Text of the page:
Market Watch | Sanity returning to markets | india | Hindustan Times
Today in New Delhi, India
Mar 30, 2017-Thursday
-°C
New Delhi
  • Humidity
    -
  • Wind
    -

Market Watch | Sanity returning to markets

india Updated: Feb 20, 2008 20:46 IST
Udayan Mukherjee

February has been a nightmare for the Indian primary market. From IPOs getting pulled out, issues not getting subscribed despite lowered price bands, deferred IPOs and disastrous listings, we have seen it all. Under such terrible conditions, it's refreshing to see a well priced IPO come through, with a reasonable chance of getting fairly oversubscribed.

Interestingly, Rural Electrification Corporation (REC) comes from the government stable and with the exception of Isec, does not have the privilege of being stewarded by any of the top five "blue blooded" investment banks.

REC, like it's primary market predecessor, PFC is a power sector financier. It has a reasonable track record and a healthy Return on Equity (RoE) of 20%. There are question marks over how it will access low cost funds to grow in the future as avenues such as 54EC bonds and ECBs may no longer be available. REC will have to find a way around these funding constraints. It is perhaps in recognition of these risks that the company has left enough on the table for investors.

On FY09 numbers, REC - at the higher end of it's price band of 105, comes at a Price to book (P/BV) of around 1.3 and a PE multiple of 7 times. That's a good deal. If , because of market conditions, they choose to do it around the lower end of the band, ie 90 rupees, even better. Sure, it may not be the best stock in this sector but at least it is not ridiculously priced like many of it's peers. Retail and HNI participation so far, has been expectedly lukewarm, but my guess is it's tough to lose money from this price point. Any post listing fall below issue price would have to be a temporary aberration.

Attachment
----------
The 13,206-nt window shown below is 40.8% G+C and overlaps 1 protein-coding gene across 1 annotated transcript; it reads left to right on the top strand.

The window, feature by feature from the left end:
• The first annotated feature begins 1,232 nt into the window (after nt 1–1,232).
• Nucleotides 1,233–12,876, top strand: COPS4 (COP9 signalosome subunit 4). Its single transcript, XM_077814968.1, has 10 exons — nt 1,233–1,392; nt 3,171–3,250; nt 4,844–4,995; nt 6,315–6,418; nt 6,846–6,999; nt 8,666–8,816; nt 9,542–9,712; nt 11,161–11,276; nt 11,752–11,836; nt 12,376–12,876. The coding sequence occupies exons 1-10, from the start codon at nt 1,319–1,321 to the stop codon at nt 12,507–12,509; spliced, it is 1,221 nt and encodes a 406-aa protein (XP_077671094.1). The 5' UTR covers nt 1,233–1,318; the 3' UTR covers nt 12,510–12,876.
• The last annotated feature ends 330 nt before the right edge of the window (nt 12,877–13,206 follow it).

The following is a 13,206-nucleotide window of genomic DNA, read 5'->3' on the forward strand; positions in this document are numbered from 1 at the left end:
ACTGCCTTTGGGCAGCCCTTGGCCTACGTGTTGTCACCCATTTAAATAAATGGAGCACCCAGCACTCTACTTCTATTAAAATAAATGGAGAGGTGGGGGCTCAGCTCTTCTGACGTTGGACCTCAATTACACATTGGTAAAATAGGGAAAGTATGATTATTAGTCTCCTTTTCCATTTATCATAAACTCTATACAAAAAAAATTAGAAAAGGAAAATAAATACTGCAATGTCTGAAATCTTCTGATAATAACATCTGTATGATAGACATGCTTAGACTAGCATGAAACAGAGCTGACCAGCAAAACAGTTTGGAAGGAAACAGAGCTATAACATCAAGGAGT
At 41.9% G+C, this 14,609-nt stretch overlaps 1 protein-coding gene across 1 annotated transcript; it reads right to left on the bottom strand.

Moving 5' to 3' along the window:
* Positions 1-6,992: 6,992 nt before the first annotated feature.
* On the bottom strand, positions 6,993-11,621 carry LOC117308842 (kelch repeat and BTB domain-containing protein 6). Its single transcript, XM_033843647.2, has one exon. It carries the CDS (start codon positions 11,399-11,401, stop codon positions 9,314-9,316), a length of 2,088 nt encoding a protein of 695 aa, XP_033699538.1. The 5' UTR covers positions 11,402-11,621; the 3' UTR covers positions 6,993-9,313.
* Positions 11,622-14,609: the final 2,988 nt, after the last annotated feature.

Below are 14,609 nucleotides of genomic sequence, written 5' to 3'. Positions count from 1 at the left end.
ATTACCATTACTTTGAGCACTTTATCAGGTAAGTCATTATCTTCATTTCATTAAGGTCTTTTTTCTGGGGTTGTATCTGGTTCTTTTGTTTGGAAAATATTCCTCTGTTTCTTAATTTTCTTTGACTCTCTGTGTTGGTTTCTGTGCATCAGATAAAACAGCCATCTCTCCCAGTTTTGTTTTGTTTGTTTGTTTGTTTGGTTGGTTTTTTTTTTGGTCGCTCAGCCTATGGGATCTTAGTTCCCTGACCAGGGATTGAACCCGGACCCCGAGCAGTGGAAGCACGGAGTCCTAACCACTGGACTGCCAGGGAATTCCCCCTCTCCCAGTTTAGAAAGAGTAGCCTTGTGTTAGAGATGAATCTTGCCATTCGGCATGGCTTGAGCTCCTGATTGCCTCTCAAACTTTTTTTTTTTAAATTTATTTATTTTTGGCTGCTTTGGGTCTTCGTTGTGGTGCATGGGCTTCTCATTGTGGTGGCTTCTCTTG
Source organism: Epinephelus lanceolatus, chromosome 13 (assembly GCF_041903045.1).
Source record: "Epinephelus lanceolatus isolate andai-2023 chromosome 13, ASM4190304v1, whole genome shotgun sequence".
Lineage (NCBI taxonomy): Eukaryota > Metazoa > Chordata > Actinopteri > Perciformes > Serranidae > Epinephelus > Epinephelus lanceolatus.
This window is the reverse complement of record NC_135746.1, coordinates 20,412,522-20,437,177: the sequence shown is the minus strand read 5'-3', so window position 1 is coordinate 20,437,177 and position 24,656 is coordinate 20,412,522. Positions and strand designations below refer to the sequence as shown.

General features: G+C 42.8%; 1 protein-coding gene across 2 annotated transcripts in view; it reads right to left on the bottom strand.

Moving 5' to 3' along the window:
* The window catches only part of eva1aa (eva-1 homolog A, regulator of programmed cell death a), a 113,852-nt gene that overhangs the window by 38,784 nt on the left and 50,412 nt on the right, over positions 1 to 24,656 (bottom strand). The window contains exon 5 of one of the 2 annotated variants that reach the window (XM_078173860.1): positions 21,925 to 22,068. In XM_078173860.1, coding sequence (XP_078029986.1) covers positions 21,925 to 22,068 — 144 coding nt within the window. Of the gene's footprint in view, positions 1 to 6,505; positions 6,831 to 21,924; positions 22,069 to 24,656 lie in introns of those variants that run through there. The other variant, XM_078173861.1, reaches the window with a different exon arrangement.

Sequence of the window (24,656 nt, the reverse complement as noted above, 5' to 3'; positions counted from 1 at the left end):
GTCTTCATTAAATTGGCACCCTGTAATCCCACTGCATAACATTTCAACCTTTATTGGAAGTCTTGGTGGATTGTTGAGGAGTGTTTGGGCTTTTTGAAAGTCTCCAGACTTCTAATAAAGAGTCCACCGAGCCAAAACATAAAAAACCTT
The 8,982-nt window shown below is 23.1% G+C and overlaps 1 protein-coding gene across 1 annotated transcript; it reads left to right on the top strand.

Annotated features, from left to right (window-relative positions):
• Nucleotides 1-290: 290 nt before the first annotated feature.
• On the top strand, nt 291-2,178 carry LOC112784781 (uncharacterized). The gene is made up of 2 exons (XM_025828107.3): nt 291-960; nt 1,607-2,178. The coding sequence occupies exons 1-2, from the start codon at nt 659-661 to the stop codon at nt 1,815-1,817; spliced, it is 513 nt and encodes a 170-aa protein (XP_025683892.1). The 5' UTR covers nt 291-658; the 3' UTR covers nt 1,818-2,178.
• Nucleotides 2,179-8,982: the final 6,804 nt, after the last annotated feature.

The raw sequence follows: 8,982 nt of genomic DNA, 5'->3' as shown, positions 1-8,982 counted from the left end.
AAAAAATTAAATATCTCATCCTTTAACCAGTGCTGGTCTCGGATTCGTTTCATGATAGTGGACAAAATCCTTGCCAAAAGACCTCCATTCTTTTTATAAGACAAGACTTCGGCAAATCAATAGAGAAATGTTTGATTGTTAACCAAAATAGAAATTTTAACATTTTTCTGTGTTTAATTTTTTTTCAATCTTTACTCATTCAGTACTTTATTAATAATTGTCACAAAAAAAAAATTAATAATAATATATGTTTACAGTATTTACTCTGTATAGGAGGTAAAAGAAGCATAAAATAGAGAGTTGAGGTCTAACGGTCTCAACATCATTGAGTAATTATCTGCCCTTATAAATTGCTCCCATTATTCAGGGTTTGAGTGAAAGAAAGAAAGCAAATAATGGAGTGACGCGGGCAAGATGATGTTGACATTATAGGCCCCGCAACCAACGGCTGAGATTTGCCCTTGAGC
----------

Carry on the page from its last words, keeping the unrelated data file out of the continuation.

We need more RECs to revive the sagging primary market. Well priced IPO with a considerable margin of safety for new investors. At the start of 2008, several billion dollars of IPOs were slated to hit the market in the first quarter. Now, things are a bit different. I doubt if even half of that will see the light of day and the ones that do will have to rework their price bands significantly southward.

That is, if they don't want egg on their faces. All this is good in a way. First you won't have the primary market crowding out secondary market liquidity as may have been the case earlier and we may avert the distinct possibility of IPO market excesses heralding the end of this leg of the bull run. As has happened in the past.

(Udayan Mukherjee is an Executive Editor, CNBC-TV18)